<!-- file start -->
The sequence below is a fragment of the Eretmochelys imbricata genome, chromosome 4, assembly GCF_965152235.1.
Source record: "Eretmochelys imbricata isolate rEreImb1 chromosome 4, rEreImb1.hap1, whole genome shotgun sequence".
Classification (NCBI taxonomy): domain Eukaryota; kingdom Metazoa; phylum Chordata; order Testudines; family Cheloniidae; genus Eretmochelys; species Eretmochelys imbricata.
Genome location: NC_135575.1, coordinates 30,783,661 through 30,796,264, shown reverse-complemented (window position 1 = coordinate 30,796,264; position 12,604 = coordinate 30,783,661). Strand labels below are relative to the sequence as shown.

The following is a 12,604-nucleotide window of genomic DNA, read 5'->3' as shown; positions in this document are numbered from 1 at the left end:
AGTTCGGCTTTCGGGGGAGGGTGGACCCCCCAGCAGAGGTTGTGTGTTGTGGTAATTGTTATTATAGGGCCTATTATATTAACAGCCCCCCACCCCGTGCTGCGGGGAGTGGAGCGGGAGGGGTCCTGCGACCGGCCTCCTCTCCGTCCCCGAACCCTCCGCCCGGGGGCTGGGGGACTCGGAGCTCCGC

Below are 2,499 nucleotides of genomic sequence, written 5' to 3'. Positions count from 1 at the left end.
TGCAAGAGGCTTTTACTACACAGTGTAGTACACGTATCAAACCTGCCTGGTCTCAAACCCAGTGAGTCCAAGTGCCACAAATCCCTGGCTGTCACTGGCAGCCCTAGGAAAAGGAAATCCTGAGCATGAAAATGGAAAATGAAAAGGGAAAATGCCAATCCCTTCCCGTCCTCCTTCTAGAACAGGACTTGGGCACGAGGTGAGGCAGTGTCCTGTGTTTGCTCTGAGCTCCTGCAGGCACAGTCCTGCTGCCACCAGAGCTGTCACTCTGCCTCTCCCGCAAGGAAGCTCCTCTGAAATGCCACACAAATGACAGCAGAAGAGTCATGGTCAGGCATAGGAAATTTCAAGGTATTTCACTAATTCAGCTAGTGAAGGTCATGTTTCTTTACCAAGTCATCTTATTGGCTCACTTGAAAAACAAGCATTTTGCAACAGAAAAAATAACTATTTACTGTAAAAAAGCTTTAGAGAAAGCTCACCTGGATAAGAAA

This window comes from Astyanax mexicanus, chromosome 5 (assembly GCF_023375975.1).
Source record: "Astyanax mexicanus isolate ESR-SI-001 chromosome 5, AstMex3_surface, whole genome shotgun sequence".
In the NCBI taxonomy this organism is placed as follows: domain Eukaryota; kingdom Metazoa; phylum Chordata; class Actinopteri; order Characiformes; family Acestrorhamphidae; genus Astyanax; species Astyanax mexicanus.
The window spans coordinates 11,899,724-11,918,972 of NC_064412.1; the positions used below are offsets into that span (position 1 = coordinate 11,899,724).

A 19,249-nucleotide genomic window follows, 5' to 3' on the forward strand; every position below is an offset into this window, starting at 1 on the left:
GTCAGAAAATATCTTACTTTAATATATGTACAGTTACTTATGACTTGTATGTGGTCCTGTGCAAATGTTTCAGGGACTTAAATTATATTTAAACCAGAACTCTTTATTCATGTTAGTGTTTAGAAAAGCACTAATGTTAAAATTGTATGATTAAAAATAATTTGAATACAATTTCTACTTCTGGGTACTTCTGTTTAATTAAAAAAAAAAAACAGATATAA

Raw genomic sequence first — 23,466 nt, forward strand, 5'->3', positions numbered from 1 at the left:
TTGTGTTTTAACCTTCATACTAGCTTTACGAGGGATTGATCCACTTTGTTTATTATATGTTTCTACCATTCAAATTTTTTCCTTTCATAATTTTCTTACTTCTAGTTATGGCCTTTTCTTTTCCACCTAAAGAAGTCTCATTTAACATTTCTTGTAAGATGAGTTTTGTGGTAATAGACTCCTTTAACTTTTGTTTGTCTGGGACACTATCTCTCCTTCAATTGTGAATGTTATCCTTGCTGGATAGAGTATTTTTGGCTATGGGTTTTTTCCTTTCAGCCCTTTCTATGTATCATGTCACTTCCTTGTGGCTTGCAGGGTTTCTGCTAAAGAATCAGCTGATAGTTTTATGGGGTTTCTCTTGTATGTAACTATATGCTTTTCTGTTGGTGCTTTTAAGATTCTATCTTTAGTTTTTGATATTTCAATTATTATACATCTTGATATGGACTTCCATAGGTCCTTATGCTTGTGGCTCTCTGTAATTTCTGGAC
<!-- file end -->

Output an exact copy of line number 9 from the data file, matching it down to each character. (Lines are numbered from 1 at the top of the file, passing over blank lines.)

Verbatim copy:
This window comes from Astyanax mexicanus, chromosome 5 (assembly GCF_023375975.1).